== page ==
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Turbines may spin without subsidy

By Zheng Xin and Zou Shuo | China Daily | Updated: 2017-11-27 08:01

Turbines may spin without subsidy

Technicians check wind power facilities in Tianchang, Anhui province.[Photo by Song Weixing/for China Daily]

It should be feasible to scrap the subsidy support for China's wind power development by 2022 given the expected decline in generation costs from lower turbine costs and higher production yields, analysts said.

Considering that turbine costs should decline further and new generation turbines should produce more kilowatt-hour for the same capacity, it is highly likely that the wind power sector will continue its healthy development without governmental subsidy support, said Joseph Jacobelli, a senior analyst of Asia utilities at Bloomberg Intelligence.

The suspension of subsidy has been discussed for many years, and 2022 might be the time when that would really happen, he said.

Beijing plans to phase out subsidies for wind turbine makers by 2020 or 2022. An unidentified government official was quoted by several media outlets that manufacturers should "actively improve technology to cut costs in order to gain market share, instead of depending on government subsidies".

According to the 13th Five-Year Plan (2016-20) for wind power development, by 2020, electricity prices from wind power will be reduced to 0.4 yuan per kWh, those from solar to 0.6 yuan per kWh, similar to the cost of traditional power sources.

"China can stop providing subsidies for wind power by 2020, as the price of wind-based electricity is already relatively low. That would make it more competitive compared with electricity generated from other sources," said Han Xiaoping, chief information officer of China Energy Net Consulting Co Ltd.

"An alternative to government subsidy would be to require electricity retailers to buy renewable energy certificates from producers of wind and solar power," Han said.

According to Liang Zhipeng, vice-director of the New Energy and Renewable Energy Department, which is a part of the National Energy Administration, China has made significant progress in terms of wind power technology, which directly reduced the cost of wind-based electricity.

"We have manufactured bigger, taller wind turbines with larger installed capacity," said Liang. "Wind turbines with a diameter of 110 meters, height of 120 or even 140 meters, have been widely used in offshore wind farms in China. They have 5 gigawatts of capacity and some companies are developing wind turbines with 10 gigawatts of capacity," he said.

According to Jacobelli, the growth of China's wind power generation has been astonishing in terms of absolute capacity, to over 150,000 megawatts in 2016 from about 10 mW in 2006.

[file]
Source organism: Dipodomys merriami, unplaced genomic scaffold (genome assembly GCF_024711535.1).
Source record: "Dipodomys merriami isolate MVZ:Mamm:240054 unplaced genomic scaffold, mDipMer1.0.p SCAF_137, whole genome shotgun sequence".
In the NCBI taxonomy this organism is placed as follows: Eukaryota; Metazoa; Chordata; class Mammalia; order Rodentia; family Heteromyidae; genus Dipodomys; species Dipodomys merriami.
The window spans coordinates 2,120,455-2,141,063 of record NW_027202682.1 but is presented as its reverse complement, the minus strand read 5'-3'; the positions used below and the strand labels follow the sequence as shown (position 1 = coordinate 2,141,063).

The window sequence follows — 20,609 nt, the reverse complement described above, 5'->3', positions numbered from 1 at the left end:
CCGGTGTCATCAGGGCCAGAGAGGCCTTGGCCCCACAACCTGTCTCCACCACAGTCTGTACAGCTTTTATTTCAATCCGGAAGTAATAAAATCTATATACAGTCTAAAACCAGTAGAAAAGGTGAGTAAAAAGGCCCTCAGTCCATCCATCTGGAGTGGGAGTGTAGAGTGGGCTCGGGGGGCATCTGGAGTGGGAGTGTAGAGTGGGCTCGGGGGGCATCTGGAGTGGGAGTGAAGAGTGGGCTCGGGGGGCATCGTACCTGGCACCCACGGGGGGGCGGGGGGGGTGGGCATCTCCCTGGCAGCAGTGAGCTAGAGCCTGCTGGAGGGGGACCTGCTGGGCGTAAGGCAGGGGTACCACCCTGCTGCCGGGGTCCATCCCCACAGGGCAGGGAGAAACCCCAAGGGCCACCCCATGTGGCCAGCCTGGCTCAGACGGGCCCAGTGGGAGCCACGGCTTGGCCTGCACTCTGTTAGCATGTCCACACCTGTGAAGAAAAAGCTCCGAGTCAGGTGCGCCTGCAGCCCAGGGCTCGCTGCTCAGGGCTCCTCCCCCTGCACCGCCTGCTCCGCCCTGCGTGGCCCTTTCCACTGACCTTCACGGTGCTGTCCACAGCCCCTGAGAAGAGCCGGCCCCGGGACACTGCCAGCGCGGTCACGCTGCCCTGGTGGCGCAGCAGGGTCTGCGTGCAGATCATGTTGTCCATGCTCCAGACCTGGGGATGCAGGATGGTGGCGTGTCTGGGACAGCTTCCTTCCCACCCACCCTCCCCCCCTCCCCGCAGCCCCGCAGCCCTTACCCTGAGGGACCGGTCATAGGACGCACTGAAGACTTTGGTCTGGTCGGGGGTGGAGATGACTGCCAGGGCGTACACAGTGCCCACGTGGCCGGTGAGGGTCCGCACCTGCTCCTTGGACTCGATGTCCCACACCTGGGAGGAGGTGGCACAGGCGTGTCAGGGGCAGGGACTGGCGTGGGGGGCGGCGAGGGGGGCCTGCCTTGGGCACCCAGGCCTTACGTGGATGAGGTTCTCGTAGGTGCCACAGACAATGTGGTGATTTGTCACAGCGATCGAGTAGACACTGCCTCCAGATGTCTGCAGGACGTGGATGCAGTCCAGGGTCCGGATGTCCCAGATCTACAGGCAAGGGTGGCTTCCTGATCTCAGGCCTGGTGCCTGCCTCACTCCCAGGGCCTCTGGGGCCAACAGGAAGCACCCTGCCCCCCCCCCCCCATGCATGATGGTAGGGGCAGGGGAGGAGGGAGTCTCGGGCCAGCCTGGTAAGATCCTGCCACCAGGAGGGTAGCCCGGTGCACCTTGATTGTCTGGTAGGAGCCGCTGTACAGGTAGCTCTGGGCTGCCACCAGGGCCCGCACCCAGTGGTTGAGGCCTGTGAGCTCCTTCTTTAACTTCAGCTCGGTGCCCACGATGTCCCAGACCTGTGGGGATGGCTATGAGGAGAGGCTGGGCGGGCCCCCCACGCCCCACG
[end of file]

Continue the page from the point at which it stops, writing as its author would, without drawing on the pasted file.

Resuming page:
China had 157,000 mW of installed wind power capacity at September-end, up 13 percent year-on-year, according to the National Energy Administration.

"The very high pace of growth created some unique challenges, especially curtailment. But the majority of the issues should not be regarded as long-term problems, but more like teething troubles," Jacobelli said.

Other challenges that wind power generation currently faces include addressing the funding of the subsidies, ensuring that wind power does not disrupt supply stability and low share of wind power in the energy mix.

The wind power's contribution to total generation only accounted for 4 percent in 2016, according to the NEA.

However, in certain provinces and regions, wind power made up more than 10 percent of the total energy mix.

In the Inner Mongolia autonomous region, the Xinjiang Uygur autonomous region and Gansu province, the figure even reached 16 percent.

However, these are also regions with high curtailment rate, meaning that wind power is not bought by the grid for use by customers.

NEA data showed 10.4 billion kWh of wind power in Gansu province was curtailed in 2016, accounting for 43 percent of the total wind power generation, making it the region with highest curtailment rate.

Xinjiang ranked second with 38 percent of wind power wasted, followed by Jilin with 30 percent and Inner Mongolia with 21 percent.

In response, the government made great efforts to address these issues. On the curtailment front, authorities are making good progress in ensuring that more output from existing production facilities is dispatched.

In the first three quarters of this year, national average wind curtailment decreased by 10.3 billion kWh, down 6.7 percent year-on-year.

On subsidy funding, the government is working hard setting up the green certificates market.

On supply disruption, there is much better coordination now between the developer and the provincial or central planners, which should help ensure safe supply, industry experts said.

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